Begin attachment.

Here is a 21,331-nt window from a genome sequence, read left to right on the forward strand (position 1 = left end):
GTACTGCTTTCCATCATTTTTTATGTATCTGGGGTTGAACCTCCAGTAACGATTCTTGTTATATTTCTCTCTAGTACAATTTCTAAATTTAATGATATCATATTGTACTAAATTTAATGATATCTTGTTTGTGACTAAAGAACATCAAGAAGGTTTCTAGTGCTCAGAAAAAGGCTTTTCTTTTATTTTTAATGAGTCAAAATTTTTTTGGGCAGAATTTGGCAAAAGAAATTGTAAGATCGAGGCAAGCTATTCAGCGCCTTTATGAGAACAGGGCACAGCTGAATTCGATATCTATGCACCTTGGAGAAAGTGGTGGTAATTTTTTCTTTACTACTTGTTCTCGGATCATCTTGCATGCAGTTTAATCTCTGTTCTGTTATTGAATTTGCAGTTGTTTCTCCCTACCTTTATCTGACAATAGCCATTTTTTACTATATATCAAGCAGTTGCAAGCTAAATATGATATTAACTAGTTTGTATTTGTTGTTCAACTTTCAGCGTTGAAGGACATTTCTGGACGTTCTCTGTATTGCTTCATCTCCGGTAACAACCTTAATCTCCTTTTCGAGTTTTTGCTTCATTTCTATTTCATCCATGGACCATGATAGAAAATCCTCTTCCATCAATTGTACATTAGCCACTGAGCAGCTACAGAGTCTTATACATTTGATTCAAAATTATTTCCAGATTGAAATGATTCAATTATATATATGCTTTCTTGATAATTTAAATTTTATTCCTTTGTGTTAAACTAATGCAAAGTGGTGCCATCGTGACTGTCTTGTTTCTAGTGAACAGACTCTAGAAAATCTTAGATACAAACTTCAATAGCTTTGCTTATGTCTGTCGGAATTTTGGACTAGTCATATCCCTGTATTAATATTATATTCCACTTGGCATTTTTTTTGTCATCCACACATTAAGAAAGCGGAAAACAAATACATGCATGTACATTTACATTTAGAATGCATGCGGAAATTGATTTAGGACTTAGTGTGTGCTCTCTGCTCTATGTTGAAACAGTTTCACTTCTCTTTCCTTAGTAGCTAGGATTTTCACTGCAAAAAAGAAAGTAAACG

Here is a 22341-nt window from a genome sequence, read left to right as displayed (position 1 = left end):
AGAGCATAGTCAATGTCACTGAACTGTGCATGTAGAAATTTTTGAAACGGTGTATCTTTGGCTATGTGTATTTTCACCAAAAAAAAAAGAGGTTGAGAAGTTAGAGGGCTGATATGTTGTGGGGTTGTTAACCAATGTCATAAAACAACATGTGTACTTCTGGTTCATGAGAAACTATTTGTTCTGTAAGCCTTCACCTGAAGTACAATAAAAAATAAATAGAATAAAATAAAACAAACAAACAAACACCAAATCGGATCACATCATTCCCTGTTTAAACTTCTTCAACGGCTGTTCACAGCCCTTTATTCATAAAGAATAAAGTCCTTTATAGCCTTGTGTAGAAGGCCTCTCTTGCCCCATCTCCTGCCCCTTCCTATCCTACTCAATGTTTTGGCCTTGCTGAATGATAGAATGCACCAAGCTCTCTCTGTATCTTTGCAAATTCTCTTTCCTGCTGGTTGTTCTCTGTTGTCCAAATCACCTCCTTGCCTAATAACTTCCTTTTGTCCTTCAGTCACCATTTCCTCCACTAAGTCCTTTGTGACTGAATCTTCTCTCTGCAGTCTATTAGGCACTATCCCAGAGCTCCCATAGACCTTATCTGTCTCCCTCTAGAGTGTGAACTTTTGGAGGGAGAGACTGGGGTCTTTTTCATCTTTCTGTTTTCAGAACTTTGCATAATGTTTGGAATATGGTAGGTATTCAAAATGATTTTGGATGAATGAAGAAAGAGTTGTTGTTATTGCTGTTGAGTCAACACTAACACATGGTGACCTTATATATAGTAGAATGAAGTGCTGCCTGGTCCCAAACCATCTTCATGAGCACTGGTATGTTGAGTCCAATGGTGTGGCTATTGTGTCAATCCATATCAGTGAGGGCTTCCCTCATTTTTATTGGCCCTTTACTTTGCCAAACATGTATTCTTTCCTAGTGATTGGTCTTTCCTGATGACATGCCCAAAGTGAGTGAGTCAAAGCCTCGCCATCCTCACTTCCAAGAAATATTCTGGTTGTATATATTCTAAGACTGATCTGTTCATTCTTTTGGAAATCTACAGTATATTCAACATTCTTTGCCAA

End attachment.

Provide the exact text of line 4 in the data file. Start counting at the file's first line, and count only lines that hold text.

AGAGCATAGTCAATGTCACTGAACTGTGCATGTAGAAATTTTTGAAACGGTGTATCTTTGGCTATGTGTATTTTCACCAAAAAAAAAAGAGGTTGAGAAGTTAGAGGGCTGATATGTTGTGGGGTTGTTAACCAATGTCATAAAACAACATGTGTACTTCTGGTTCATGAGAAACTATTTGTTCTGTAAGCCTTCACCTGAAGTACAATAAAAAATAAATAGAATAAAATAAAACAAACAAACAAACACCAAATCGGATCACATCATTCCCTGTTTAAACTTCTTCAACGGCTGTTCACAGCCCTTTATTCATAAAGAATAAAGTCCTTTATAGCCTTGTGTAGAAGGCCTCTCTTGCCCCATCTCCTGCCCCTTCCTATCCTACTCAATGTTTTGGCCTTGCTGAATGATAGAATGCACCAAGCTCTCTCTGTATCTTTGCAAATTCTCTTTCCTGCTGGTTGTTCTCTGTTGTCCAAATCACCTCCTTGCCTAATAACTTCCTTTTGTCCTTCAGTCACCATTTCCTCCACTAAGTCCTTTGTGACTGAATCTTCTCTCTGCAGTCTATTAGGCACTATCCCAGAGCTCCCATAGACCTTATCTGTCTCCCTCTAGAGTGTGAACTTTTGGAGGGAGAGACTGGGGTCTTTTTCATCTTTCTGTTTTCAGAACTTTGCATAATGTTTGGAATATGGTAGGTATTCAAAATGATTTTGGATGAATGAAGAAAGAGTTGTTGTTATTGCTGTTGAGTCAACACTAACACATGGTGACCTTATATATAGTAGAATGAAGTGCTGCCTGGTCCCAAACCATCTTCATGAGCACTGGTATGTTGAGTCCAATGGTGTGGCTATTGTGTCAATCCATATCAGTGAGGGCTTCCCTCATTTTTATTGGCCCTTTACTTTGCCAAACATGTATTCTTTCCTAGTGATTGGTCTTTCCTGATGACATGCCCAAAGTGAGTGAGTCAAAGCCTCGCCATCCTCACTTCCAAGAAATATTCTGGTTGTATATATTCTAAGACTGATCTGTTCATTCTTTTGGAAATCTACAGTATATTCAACATTCTTTGCCAA